» Back to Table of Contents
The VA motto, derived from Lincoln's second inaugural address, includes the obligation "to care for him who shall have borne the battle..." Although some of the injuries associated with modern military deployments have changed in the era of OEF and OIF—for example, the prevalence of blast-related TBI—others such as PTSD have been described as far back as the Civil War and earlier. Indeed, some writers have noted classic features of PTSD in Homer's description of the grief of Achilles after the death of Patroclus in The Iliad. Given that the health consequences of deployment may persist long after active service, post deployment health is a critical area of focus for VA research. Outside funders have recently increased their support of research on high-profile conditions such as TBI and PTSD, but VA has a unique stake in improving treatment for the full range of health problems affecting returning servicemen and women, from tinnitus to severe polytrauma.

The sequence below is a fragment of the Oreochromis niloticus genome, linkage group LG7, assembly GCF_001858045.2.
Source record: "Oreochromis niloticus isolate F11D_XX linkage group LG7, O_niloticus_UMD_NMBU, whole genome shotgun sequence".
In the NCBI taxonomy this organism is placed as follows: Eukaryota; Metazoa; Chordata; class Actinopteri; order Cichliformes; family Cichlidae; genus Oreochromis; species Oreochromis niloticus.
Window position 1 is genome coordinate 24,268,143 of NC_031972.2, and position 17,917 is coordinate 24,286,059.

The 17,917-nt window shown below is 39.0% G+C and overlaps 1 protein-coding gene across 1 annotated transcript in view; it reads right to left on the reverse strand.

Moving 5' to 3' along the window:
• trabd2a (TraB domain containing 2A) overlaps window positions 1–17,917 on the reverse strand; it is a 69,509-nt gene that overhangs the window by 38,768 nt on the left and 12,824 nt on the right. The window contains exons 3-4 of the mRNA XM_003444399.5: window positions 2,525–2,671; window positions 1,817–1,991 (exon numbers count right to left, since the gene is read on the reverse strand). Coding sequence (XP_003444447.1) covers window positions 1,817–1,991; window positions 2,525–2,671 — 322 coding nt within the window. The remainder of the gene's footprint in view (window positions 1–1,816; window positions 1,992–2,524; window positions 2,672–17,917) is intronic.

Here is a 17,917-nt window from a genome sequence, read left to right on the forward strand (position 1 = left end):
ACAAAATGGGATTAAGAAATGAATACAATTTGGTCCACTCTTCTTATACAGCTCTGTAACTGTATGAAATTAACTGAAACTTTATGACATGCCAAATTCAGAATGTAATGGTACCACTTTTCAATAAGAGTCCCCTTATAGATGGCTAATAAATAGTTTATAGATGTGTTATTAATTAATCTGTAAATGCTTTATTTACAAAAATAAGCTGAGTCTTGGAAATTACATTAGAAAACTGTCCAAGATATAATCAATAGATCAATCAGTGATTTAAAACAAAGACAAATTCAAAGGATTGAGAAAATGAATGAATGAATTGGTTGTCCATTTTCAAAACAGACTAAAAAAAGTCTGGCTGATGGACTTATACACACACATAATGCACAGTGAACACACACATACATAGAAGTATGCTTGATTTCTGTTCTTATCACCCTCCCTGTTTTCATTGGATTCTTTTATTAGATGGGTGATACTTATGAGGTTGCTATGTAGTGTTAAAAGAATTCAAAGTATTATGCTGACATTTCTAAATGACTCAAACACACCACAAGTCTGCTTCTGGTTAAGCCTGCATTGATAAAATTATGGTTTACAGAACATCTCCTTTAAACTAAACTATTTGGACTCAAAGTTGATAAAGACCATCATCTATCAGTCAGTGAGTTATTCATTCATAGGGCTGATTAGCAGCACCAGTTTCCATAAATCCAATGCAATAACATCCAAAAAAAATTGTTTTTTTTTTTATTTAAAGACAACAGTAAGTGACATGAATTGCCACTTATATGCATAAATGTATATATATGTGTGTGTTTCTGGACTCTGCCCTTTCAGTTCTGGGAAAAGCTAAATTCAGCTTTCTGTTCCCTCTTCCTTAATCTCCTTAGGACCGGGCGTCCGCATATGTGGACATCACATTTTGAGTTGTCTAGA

Understanding the various manifestations of post-deployment health problems—and how VHA can best address them—is a fundamental health services research challenge. Research is needed to delineate the complicated interactions between and among initial stressors, the susceptibility or resilience of returning Veterans, the post-deployment environment into which Veterans return, and the models of care available to them. Research can help VA learn how to do a better job at the front end—the transition from active duty to engagement with VA services—while remaining focused on the goal of helping Veterans successfully reintegrate into a full life in their family, their work, and their community regardless of any health challenges. Such research requires an understanding of the unique experience of each Veteran, his or her needs and capabilities, and the clinical and social resources that can best support the individual. This is the ultimate definition of patient-centered care.
David Atkins, M.D., M.P.H., Director, HSR&D